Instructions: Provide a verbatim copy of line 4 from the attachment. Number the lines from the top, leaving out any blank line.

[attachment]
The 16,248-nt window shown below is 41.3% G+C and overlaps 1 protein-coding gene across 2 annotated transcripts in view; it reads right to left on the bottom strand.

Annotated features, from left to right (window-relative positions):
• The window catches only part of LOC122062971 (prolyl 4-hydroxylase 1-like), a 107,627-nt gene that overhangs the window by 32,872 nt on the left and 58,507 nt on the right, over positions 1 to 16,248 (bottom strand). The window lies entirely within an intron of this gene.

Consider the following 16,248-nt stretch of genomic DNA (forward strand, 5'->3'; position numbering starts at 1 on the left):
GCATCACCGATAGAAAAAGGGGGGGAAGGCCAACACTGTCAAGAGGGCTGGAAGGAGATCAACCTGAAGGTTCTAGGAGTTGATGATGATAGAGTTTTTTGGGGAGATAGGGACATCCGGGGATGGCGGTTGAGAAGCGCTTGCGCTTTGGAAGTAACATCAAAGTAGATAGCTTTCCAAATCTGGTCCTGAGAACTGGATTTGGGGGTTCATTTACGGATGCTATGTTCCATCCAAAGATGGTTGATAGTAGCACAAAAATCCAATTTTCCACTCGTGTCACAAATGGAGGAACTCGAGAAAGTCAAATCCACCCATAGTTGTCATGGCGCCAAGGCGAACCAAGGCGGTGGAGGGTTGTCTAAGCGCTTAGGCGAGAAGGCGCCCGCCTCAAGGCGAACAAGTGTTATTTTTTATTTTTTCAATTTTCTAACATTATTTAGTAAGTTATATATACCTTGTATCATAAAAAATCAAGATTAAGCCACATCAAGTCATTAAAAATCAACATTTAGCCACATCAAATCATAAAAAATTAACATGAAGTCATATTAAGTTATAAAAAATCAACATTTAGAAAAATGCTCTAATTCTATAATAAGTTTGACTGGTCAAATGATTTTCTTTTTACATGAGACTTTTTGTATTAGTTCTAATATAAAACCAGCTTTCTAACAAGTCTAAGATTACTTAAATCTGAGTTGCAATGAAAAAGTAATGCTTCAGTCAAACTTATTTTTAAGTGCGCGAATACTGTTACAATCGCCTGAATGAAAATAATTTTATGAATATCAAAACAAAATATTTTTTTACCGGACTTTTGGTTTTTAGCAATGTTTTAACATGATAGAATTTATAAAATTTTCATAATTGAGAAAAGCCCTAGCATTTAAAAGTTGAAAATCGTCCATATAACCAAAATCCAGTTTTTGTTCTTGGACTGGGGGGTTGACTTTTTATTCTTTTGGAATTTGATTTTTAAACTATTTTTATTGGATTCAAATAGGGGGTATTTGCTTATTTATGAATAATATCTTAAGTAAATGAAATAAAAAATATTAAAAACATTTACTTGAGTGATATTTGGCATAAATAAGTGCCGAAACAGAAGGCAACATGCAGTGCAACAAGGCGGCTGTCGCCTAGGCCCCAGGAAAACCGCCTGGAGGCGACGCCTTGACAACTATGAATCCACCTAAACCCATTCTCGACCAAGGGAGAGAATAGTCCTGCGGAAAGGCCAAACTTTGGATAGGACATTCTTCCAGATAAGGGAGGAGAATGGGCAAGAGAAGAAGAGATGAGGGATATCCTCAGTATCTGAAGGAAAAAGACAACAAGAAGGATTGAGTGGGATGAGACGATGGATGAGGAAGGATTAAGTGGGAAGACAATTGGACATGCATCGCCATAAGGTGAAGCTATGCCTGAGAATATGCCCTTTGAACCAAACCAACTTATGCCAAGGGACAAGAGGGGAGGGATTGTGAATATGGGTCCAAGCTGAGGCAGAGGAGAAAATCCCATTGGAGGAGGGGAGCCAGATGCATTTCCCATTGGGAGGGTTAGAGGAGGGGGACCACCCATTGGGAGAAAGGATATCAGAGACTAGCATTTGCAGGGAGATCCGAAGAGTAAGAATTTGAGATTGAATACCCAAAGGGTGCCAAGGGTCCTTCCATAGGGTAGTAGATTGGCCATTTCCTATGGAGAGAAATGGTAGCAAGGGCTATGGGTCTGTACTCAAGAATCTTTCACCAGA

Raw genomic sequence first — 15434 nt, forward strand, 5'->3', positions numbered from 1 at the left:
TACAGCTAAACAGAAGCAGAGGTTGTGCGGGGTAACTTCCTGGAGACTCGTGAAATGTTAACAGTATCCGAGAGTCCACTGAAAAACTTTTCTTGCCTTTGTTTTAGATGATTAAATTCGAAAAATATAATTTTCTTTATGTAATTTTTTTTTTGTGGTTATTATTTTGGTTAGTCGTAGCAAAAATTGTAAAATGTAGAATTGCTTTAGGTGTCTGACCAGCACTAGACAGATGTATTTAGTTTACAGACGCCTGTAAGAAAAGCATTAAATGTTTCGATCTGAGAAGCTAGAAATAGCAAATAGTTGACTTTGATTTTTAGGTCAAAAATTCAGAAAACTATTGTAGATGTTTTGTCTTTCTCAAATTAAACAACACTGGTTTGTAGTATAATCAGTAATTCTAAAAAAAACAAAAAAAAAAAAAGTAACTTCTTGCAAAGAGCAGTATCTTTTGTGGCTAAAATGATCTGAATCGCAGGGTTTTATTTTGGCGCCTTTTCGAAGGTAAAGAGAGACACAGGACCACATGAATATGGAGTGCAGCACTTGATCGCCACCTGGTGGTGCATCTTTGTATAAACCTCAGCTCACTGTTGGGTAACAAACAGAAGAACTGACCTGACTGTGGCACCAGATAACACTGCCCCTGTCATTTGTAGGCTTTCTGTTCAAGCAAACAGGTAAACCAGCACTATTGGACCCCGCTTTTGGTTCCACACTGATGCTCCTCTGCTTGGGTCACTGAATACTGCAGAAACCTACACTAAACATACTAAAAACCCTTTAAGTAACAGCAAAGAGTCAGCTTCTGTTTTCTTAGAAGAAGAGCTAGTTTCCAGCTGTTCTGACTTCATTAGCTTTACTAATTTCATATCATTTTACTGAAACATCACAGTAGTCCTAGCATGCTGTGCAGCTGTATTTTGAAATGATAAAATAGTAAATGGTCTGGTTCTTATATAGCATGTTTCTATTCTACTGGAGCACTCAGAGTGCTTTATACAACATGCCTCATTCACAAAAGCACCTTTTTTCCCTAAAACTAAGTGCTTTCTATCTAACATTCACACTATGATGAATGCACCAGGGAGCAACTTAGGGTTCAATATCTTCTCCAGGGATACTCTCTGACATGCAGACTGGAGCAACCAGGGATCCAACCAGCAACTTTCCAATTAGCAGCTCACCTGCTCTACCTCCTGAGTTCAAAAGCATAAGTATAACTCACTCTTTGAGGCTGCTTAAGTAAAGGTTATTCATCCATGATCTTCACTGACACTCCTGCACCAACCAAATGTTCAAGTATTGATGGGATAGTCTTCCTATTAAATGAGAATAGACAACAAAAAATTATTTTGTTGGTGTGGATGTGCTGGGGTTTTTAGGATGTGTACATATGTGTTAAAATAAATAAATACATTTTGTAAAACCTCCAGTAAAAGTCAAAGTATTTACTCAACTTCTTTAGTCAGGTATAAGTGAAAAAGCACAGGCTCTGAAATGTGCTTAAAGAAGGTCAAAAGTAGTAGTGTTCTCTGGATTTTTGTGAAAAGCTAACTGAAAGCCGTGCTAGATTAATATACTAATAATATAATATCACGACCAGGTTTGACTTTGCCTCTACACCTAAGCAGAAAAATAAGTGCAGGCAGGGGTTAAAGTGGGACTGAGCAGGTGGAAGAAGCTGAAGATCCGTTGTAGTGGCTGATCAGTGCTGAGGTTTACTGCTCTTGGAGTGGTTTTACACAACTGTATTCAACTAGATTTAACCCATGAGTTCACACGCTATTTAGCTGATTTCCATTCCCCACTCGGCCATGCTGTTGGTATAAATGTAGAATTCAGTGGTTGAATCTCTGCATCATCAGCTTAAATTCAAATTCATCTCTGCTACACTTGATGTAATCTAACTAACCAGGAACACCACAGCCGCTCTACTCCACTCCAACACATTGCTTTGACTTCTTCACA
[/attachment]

Consider the following 16,248-nt stretch of genomic DNA (forward strand, 5'->3'; position numbering starts at 1 on the left):